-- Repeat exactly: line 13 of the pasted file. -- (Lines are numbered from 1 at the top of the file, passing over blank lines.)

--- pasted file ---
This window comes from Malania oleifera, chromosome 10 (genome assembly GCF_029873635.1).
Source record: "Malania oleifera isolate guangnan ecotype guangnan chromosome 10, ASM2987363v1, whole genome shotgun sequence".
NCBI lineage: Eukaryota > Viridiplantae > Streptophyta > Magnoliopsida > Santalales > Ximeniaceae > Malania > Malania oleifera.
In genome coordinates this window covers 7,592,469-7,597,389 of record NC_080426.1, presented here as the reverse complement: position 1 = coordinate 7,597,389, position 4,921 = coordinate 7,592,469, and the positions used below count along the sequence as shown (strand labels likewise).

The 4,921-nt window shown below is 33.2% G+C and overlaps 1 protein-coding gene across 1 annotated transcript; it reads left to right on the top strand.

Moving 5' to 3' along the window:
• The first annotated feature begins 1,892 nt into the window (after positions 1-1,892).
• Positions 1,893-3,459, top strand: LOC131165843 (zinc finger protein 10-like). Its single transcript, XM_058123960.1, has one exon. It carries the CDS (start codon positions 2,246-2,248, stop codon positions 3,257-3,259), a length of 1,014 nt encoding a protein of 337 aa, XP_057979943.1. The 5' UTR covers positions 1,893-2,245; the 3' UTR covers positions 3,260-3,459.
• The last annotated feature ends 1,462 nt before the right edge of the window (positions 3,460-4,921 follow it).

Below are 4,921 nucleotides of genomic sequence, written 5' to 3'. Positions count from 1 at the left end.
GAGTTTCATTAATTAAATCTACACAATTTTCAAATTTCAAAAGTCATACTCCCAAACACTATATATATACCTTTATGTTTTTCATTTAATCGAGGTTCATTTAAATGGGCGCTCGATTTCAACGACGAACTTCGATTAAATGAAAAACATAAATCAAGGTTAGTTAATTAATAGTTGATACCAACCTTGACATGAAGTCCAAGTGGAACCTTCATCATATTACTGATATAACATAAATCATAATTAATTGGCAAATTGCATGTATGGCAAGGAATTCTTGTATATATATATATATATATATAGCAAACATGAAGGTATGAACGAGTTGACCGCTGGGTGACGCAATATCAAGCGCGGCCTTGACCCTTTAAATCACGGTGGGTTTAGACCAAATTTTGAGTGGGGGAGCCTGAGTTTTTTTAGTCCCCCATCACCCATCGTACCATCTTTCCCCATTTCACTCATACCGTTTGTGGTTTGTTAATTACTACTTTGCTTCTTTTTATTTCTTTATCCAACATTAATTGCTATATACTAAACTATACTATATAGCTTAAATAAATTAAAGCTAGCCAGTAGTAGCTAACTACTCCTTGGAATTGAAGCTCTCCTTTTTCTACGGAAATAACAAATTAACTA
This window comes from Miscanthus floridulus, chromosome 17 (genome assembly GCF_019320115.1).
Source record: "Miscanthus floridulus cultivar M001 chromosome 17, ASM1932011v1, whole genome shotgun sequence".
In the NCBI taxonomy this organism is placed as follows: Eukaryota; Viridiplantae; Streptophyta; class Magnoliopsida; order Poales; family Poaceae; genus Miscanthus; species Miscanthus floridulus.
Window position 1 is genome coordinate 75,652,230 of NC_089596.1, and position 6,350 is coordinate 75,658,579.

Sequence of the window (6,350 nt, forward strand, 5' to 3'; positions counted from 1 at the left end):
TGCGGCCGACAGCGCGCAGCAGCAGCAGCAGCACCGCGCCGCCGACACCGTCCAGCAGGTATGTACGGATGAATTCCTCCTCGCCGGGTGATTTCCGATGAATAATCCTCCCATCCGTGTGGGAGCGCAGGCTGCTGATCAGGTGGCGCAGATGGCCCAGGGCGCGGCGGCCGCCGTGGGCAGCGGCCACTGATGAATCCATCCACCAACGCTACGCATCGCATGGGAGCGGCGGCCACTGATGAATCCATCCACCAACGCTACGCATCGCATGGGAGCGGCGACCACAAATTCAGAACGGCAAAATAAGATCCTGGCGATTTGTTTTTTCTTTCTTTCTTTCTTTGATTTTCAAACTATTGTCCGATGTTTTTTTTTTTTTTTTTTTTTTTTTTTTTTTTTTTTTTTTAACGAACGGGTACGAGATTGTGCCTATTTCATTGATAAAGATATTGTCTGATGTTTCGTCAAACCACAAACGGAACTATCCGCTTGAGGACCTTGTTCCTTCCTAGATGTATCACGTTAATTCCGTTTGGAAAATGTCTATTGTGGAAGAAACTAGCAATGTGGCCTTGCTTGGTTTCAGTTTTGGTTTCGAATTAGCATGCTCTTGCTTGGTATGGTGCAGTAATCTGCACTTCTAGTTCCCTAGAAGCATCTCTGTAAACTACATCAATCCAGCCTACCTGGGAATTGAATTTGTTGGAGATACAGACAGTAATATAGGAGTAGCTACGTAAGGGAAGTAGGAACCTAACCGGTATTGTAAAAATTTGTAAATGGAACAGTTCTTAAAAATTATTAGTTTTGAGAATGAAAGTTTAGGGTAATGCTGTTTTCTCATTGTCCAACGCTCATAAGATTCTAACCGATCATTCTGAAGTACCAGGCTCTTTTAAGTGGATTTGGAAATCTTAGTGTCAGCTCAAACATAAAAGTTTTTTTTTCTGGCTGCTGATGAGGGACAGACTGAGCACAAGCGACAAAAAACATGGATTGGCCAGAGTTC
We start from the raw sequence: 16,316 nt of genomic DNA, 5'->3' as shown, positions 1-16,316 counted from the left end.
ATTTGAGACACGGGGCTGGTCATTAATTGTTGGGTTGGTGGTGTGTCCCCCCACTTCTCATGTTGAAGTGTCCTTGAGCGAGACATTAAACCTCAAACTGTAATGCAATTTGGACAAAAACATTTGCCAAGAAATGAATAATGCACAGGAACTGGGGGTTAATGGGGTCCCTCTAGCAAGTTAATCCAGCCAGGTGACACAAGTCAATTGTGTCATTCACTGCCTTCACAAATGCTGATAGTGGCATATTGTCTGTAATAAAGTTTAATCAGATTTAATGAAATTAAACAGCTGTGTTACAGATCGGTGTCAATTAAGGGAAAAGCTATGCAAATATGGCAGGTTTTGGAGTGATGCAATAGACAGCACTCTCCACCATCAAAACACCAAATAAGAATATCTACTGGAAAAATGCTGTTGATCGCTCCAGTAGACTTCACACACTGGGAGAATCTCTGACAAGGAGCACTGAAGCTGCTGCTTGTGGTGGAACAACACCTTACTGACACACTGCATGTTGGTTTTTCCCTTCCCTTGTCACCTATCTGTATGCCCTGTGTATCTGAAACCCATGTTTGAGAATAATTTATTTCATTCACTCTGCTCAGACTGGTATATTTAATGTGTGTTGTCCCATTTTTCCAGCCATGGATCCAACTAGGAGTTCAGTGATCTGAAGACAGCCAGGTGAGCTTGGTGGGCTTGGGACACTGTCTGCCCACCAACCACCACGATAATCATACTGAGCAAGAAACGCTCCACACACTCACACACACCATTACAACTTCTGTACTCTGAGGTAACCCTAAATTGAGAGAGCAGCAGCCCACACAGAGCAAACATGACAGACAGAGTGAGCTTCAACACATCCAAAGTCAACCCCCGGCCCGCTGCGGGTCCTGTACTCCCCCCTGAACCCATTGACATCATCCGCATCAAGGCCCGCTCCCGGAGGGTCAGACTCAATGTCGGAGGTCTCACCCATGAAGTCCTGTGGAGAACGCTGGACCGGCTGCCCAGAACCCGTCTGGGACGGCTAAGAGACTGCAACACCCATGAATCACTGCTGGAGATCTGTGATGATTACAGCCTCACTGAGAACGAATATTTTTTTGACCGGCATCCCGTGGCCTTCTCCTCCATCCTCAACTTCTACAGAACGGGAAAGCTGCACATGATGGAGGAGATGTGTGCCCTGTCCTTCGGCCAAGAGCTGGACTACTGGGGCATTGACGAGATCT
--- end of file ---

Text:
Source record: "Miscanthus floridulus cultivar M001 chromosome 17, ASM1932011v1, whole genome shotgun sequence".